Home / Rats : Observations on the History and Habitat of the City’s Most Unwanted Inhabitants – Robert Sullivan

Rats : Observations on the History and Habitat of the City’s Most Unwanted Inhabitants – Robert Sullivan

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“And the muttering grew to a grumbling;
And the grumbling grew to a mighty rumbling;
And out of the houses the rats came tumbling.”

– Robert Browning

I used to take a short-cut through a back alley near my home, cutting two minutes off of my morning commute to the local subway station. Generally the laneway was empty of foot traffic except for the handful of parked cars and the garbage dumpsters festoned with cryptic graffiti and spray-painted tags. The alley was damp, deserted and the air layered with that dank, moist smell, just short of rotten but still driving in that general direction.

That particular yellow-lit morning, I was startled to see a furtive, pale brown creature about half the size of a housecat saunter out carefully from behind the local pizza parlor, dragging what look like about half of a medium-sized pizza behind it. It looked up, saw me, paused as if to say “What?” incredulously, then resumed its labor, dragging its hard-won prize along the edge of the curb. Obviously take-out. I spotted the long, thin, hairless tail trailing it and realized, with a profound bemusement, that it was a rat.

I don’t know why I was so startled. Rats are as much a resident of the urban byways as people, albeit generally just a little more circumspect.

Rats by Robert Sullivan delves into the hidden world of rattus norvegicus, the infamous city-dwelling Norwegian Rat or Brown Rat (although they are often as not grey, off-pink, tan, whitish, or other color variations). Sullivan, whose previous off-the-beaten-path works include The Meadowlands, a study of the fetid swamplands outside of New York, (famous as a garbage dump and the sort of place the Sopranos might plant their former business partners) is really the perfect guide to a study of the urban rat, bringing the right mix of humor, readability and infectious curiosity to the subject.

Rats provides insight not only into the world of the rat, but how rats have grown with humanity, the lives they build in the thin margins of civilization and, how they frankly flourish mightily at times in their relationship with people. Rats offers a penetrating slice through the usual urban byways, weaving history, urban planning, archaeology, and natural history together into a fascinating and highly readable mix.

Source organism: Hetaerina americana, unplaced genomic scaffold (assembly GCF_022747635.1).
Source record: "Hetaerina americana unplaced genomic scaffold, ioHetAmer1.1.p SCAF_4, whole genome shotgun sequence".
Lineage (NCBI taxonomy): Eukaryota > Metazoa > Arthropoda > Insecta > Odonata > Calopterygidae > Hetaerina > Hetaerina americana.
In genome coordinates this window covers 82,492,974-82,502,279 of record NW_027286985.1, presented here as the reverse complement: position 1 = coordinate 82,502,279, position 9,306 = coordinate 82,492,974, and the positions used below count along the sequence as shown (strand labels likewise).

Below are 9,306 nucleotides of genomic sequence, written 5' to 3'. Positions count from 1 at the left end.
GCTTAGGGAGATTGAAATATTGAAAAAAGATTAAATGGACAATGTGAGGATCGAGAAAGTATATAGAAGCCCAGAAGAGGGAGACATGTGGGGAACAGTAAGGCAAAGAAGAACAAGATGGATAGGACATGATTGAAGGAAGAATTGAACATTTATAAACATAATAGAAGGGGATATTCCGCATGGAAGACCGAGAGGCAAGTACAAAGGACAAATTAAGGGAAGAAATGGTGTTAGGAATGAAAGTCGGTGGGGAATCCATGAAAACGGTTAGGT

The book offers a number of eye-opening (i.e. disquieting) facts that lend a certain adventurous and squirmy feel to your next walk downtown. For example, a single pair of rats has the potential for 15,000 descendents in a single year. Think about that, the next time the kids run screaming through the house, knocking over furniture…

Weird as it sounds, one of the best books of the year is all about rats…

Learn more about these pesky rodents here and here. For the Hollywood take on rats, well, the all-time must-see rat movie is the original Willard, it’s sequel Ben…or the recent Willard re-make.

Got rats? These guys might be able to help…or if you prefer, you can always call The Pied Piper.

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About Deano

  • Yuk!

  • Don’t forget this dead one, which coincidentally I saw earlier today. A Rat’s Tale here.

  • RJ

    Rat are like hampsters. Except bigger. Oh, and they killed millions in Europe a while back…

  • One of the more interesting parts in the book were the efforts by the City of New York to alleviate a rat population explosion after 9-11. Weeks after the disaster, when workers arrived in the deserted buildings, abandoned malls and foodcourts, all they found was the thick dust…and thousands of rat footprints everywhere.

  • Rats are common anywhere you find both water and food – a friend fought them for years at her apartment in San Diego, because the complex was next door to a commercial bakery, and just 1/2 mile from the estuary.

    My friend moved away, but the rats are still there…

  • RJ

    After a nuclear holocaust, only roaches, ants, and rats will be left alive…

  • … and Democrats.

    or if you prefer

    … and Republicans.

    People keep rats as pets – which if you can keep them clean I guess isn’t any bad thing. Better than something that doesn’t like it indoors.

  • Nemo

    Something about a rat population explosion in China this year (2007), because of all the dogs clubbed to death last summer, and a similar fate for civet cats because of a possible link to SARS. So now rat poison everywhere in China to kill the rats. I know an old lady who swallowed a fly…

  • M REDA

    Should not say Yuk! when you see the hairless tail but rat looks a lot like rabbit. Rat had changed the course of civilization. They stole the bread of Jesus in Jerusalem.

    They arrive in Jerusalem thanks to the Viking.